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Heartworm prevention with Portal atresia

Published on: December 14, 2022 • By: TOdierna · In Forum: Dogs
December 14, 2022 at 03:22pm
My 12 year old corgi mix has portal atresia, diagnosed when she was about 5 years old, and has been on liver supplements ever since (milk thistle, hepato support, denamarin). Her liver is very sensitive and her ALT and post bile acid levels spike if given antibiotics, certain supplements, etc.  Because of this, she has been on revolution for heartworm for years since it is easier on the liver. However, in October, she had a bought of what the vet thinks was geriatric vestibular syndrome (complete with nystagmus) for about 3 days. This happened the same day I gave her the revolution. Two questions: 1) could the revolution have caused this? 2) If so, and maybe more urgent a question, since I’m scared to use revolution, what can/should I use for heartworm prevention? My vet has suggested interceptor every two months and to test her liver more frequently, but due to her liver issues I am concerned and feel uncomfortable giving her something I know will inflame the liver. Any advice would be most appreciated! (Her latest ALT level this friday was elevated at 250). Im in florida, so mosquitos and heartworm are a real concern and I also take her paddling and hiking with me.  I also understand that heartworm treatment would be difficult for her considering her liver issues, so I want to make sure I find a suitable prevention. Thanks in advance and thank you for all you do!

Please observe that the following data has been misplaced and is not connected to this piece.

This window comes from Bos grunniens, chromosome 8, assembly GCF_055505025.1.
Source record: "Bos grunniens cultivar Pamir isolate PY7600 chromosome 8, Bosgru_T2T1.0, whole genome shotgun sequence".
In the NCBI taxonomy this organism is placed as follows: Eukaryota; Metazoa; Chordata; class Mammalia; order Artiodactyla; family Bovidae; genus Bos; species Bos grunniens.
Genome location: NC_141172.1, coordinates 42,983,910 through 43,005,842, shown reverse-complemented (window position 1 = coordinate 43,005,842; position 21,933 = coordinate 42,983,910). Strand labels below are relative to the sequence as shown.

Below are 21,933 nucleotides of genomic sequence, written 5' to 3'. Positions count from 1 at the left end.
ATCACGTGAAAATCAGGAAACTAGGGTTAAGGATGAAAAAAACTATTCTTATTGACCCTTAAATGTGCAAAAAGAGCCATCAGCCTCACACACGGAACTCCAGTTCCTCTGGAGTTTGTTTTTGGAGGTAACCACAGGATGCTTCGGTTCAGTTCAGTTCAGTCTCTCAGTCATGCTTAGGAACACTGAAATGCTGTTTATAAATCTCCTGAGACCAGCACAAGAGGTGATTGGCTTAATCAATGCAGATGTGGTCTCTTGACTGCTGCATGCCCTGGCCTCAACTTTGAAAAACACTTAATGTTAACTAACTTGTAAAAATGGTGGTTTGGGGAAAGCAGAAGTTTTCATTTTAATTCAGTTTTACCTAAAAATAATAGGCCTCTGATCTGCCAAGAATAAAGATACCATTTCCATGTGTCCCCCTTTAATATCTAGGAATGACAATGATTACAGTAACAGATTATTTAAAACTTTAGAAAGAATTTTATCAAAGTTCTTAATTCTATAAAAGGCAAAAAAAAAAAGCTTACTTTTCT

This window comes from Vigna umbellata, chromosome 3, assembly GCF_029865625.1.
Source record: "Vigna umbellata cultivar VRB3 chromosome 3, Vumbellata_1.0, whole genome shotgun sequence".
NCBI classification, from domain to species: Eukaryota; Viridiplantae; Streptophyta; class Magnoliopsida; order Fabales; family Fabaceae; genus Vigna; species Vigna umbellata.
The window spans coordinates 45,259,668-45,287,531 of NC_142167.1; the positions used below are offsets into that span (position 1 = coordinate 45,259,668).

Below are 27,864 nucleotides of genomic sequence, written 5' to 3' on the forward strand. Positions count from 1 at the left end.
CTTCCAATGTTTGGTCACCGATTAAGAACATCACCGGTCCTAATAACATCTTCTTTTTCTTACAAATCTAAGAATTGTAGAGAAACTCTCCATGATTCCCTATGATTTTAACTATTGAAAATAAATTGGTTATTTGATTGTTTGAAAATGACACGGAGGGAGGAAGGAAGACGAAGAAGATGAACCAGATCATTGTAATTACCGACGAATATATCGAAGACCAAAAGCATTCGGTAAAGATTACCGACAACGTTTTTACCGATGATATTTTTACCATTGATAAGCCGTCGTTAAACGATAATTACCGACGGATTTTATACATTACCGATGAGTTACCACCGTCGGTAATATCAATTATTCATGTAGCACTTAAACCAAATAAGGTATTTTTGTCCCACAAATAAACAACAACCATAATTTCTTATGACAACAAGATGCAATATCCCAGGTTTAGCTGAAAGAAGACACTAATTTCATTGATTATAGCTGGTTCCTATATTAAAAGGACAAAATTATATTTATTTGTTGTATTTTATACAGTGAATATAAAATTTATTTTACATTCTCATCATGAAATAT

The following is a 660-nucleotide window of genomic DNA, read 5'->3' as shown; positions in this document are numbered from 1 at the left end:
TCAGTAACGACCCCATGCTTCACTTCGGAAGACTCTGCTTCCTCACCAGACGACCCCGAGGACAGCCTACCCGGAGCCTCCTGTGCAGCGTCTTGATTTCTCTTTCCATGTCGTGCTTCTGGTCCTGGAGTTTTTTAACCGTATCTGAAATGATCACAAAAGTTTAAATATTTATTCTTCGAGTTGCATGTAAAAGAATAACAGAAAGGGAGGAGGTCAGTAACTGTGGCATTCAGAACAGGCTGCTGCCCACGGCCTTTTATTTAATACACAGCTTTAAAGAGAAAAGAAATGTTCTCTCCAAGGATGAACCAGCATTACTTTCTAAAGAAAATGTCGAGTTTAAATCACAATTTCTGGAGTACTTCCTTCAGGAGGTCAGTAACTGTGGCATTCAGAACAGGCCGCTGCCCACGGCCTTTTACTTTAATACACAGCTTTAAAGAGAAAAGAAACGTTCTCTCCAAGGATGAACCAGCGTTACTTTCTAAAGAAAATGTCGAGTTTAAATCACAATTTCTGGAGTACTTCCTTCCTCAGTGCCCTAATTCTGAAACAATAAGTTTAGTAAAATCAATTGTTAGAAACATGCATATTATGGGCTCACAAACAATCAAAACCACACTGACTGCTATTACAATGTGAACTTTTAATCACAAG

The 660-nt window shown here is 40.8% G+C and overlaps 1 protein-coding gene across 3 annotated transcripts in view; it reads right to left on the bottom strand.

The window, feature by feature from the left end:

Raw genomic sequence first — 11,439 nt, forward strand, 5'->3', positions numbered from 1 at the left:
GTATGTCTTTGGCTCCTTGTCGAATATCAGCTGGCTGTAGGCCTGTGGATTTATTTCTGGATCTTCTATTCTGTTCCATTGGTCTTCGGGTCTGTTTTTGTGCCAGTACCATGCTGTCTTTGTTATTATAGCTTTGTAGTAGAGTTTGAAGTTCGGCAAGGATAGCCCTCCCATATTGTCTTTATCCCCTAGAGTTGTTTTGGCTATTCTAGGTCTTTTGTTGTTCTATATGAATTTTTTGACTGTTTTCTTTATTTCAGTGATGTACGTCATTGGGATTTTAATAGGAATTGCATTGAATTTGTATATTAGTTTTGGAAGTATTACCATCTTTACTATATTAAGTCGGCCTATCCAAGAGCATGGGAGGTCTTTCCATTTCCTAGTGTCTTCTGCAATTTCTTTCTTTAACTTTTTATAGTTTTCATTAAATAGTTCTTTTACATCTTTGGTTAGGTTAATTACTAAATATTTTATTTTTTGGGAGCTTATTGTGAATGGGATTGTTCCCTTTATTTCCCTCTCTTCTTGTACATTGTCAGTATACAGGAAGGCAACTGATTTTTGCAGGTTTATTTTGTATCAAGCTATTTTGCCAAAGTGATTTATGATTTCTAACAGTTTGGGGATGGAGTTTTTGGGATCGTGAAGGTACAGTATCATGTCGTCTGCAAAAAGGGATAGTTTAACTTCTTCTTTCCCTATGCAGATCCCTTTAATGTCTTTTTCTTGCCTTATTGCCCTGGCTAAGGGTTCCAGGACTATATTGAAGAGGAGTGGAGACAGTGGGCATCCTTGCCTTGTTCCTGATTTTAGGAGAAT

Liz Buchanan BVSc MRCVS
December 15, 2022 at 08:54pm
Hello.  It sounds as thpugh you have a balance to strike. I didn't see why the drug you mentioned would cause a head tilt, so I checked the data sheets.    Ataxia (inbalance) and other neurological signs have been reported as potential side effects, but Im unclear as to how / why. I wonder if the manufacturerer has any more data about this that they could share with your vet?  In general, an MRI scan could help to rule out some of the more common causes of a head-tilt and vestibular signs eg internal lumps and bumps, but of course these scans have a price tag associated with them.  It sounds to me as though there is a judgement call to be made - and given that your vet has examined your dog and will understand the associated risks of parasites in your area and the likely causes / outcome of your dogs' vestibular syndrome, they may be the best person to guide you in the making of it.  Wishing you and your golden oldie all the very best from here and please do let us know what is decided.  A good question for your vet is, 'if this were your dog, what would you do next about the anti-parasiticide?'
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